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Actions Shares. Embeds 0 No embeds. Either way, Harald was determined to go on with his plans and, by the summer of , his fleet was stationed at the Solund, the westernmost tip of Norway. The only thing left to do was wait for a favourable wind to sail to across the English Channel.
Battle of Hastings
Meanwhile, in England, King Harold and the Fyrd remained along the south coast, anticipating the Norman arrival. But with both fleets ready, would it be the Normans who landed first, or would Harold be called to fight his brother and the Norwegians? On 8 September, after months of waiting, King Harold was forced to disband the Fyrd.
No doubt the men were anxious to get back home and attend their fields, with the harvest just around the corner. There was every reason to believe that it was now too late in the year for the Normans to successfully sail to England. Autumn was well known for its hazardous gales, and perhaps they assumed that changing weather conditions could keep England safe until the spring.
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Little did they know what lay in the north of the kingdom. He stopped briefly at Shetland and Orkney to pick up reinforcements, and with his ships, headed south to England. After landing at Northumbria, Harald met up with his ally, Tostig, and the pair began ravaging the area, burning Scarborough to the ground. Tostig and the Norwegians had announced their arrival. Harold was in his home town of Bosham when he was informed of the trouble in the north. Harold immediately called on his housecarls, the elite warriors of his army, and marched to London.
Within days of his arrival, Harold was informed of the attack on Scarborough. Without hesitation, he summoned the Fyrd and began the march north. On the same day that Harold left London, the Norwegians sailed up the Humber and prepared to enter the city of York. Since hearing of the burning of Scarborough, the earls Edwin and Morcar had gathered as many men as they could and advanced to York. On 20 September, they marched out to fight the enemy, meeting at Fulford, one mile outside the city gates.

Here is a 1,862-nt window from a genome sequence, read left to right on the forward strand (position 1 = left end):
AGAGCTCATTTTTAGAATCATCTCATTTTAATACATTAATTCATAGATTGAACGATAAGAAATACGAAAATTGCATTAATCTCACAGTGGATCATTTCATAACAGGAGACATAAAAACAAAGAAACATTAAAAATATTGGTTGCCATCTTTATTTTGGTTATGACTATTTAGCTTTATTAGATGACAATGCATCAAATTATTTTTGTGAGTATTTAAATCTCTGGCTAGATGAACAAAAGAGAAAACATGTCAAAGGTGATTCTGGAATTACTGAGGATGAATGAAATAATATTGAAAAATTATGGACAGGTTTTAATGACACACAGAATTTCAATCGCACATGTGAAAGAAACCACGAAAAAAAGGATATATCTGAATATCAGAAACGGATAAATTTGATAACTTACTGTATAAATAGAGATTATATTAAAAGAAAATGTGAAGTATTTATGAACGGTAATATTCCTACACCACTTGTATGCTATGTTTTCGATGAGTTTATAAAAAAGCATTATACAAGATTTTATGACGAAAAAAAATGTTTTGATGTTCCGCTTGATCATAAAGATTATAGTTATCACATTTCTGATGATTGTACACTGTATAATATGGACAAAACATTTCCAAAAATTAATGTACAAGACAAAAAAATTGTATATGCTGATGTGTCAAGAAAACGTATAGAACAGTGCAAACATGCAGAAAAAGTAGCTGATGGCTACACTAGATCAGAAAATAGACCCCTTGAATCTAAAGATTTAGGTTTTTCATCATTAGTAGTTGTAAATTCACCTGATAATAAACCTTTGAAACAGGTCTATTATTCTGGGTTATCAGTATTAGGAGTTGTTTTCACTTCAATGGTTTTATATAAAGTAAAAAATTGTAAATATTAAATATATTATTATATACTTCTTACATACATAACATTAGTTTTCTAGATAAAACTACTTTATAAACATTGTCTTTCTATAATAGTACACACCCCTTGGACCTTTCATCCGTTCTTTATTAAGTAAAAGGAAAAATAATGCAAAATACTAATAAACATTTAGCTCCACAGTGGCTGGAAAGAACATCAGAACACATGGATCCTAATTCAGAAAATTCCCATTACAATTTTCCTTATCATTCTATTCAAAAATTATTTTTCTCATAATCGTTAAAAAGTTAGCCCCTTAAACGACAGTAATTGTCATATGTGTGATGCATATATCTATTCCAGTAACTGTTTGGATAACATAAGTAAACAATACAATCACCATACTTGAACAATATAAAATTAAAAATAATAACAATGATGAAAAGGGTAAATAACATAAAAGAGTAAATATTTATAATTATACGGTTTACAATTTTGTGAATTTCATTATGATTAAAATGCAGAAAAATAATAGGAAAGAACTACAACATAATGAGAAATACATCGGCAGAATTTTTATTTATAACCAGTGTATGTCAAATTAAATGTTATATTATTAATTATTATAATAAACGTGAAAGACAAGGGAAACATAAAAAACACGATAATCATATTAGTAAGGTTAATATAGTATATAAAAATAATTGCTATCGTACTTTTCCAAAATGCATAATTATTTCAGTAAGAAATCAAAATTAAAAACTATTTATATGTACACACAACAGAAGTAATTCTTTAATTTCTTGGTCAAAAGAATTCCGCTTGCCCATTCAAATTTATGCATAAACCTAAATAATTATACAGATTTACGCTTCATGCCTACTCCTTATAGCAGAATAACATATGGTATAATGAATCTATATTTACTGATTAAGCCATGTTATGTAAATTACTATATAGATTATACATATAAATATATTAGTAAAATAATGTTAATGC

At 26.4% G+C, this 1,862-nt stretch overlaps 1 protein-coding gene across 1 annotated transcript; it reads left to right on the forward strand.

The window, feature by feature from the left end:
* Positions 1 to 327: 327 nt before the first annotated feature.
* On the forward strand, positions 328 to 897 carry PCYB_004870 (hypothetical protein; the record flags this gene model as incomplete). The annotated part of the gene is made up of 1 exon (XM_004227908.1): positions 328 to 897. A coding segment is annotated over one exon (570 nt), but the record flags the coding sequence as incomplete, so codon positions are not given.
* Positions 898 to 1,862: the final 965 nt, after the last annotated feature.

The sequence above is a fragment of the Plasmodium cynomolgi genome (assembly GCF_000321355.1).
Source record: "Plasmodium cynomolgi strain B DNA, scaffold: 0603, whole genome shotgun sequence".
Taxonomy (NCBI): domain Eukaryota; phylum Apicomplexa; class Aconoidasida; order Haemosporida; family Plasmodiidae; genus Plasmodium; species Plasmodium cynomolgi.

History has not preserved many of the details of this battle. We know that the land was about a quarter of a mile across, with a river to the west and a dyke to the east. Both armies were assembled in a line and facing each other, with the strongest men of each army grouped together near the river bank. When King Harald saw his men running away, he sounded the horn and displayed his white battle standard, known as the Land Ravager. This passionate show fired up the Norwegian army and they mounted a frenzied counterattack on the English.
Some were able to break free and escape along the river; many others were not so lucky. The battle had lasted only an hour but the Norwegian victory was decisive. With nobody to stop them, the Norwegians marched to York and took the city. The inhabitants had no option but to surrender.
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For reasons unknown, King Harald and Tostig did not enter the city again. Perhaps they believed that Fulford was enough to conquer the north and that the only thing left to do was head south.
In the meantime, Harald continued to demand more hostages, this time from all over Yorkshire, and the English promised to fetch him men. Add a library card to your account to borrow titles, place holds, and add titles to your wish list. Have a card?
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